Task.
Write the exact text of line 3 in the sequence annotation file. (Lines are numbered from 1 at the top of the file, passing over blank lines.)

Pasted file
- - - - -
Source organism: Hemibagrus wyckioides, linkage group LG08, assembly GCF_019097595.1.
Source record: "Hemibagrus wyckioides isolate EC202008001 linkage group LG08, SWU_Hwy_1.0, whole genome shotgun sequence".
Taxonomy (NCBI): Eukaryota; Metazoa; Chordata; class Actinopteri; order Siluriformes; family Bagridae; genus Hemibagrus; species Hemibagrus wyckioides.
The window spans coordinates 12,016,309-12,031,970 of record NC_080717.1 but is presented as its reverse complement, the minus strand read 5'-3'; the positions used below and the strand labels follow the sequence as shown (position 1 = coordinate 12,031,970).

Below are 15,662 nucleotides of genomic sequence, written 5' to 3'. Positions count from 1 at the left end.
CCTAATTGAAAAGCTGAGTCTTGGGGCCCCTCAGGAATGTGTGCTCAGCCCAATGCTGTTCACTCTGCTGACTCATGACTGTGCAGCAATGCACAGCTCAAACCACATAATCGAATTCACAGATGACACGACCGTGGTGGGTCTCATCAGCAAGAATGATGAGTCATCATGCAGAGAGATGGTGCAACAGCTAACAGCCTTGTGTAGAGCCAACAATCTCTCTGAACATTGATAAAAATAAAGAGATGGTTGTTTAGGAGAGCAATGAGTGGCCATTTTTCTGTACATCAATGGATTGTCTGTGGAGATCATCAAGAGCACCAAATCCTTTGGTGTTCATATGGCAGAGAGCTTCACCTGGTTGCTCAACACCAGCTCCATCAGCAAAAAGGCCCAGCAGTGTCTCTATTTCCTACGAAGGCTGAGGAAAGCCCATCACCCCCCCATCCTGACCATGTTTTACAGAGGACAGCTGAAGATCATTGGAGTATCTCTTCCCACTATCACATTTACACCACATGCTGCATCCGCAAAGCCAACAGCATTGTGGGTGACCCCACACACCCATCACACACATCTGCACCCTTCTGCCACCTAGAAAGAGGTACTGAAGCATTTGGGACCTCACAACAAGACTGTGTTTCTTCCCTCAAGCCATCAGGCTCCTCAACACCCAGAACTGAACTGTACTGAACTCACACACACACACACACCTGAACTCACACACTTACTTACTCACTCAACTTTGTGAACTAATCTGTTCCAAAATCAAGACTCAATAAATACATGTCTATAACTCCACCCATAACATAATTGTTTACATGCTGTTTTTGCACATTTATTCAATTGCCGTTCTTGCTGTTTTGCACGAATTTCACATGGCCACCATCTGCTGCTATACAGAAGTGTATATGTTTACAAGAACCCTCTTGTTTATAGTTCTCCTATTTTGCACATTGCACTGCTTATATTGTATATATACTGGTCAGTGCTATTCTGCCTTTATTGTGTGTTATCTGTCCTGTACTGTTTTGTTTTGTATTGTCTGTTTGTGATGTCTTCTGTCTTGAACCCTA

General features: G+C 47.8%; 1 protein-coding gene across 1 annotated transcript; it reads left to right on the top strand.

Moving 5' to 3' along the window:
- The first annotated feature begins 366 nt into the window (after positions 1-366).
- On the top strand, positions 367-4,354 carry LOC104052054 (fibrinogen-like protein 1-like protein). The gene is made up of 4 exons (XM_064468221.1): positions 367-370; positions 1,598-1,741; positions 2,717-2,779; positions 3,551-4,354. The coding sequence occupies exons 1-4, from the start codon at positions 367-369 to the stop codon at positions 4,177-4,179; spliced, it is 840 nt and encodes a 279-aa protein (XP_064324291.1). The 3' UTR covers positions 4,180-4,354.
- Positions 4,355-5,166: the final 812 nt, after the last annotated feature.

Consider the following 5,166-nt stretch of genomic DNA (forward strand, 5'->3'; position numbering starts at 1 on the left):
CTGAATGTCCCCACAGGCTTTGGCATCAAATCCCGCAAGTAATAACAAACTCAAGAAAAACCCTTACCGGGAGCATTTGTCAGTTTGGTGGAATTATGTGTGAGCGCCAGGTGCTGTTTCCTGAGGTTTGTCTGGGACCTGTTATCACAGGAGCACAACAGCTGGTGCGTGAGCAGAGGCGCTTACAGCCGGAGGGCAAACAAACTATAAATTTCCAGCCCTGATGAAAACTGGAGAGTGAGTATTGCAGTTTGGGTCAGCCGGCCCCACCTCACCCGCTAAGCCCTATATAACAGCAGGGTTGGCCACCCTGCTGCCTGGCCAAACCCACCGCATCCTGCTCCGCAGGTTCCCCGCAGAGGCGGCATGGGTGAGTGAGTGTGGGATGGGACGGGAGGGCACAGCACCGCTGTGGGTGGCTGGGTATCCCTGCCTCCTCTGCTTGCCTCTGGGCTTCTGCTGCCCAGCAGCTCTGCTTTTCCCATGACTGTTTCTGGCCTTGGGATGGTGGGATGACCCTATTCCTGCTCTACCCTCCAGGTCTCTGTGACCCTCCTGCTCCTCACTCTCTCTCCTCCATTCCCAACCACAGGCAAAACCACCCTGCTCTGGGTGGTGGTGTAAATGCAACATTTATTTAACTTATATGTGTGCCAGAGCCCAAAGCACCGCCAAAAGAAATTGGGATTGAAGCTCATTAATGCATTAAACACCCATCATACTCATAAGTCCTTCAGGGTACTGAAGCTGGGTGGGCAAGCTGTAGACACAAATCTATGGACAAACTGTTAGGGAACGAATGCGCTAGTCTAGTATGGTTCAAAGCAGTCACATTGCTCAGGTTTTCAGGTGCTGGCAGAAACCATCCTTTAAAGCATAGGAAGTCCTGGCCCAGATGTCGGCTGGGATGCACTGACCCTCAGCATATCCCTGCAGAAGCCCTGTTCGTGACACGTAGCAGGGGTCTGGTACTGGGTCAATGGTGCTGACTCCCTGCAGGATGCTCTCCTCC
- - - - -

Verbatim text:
Taxonomy (NCBI): Eukaryota; Metazoa; Chordata; class Actinopteri; order Siluriformes; family Bagridae; genus Hemibagrus; species Hemibagrus wyckioides.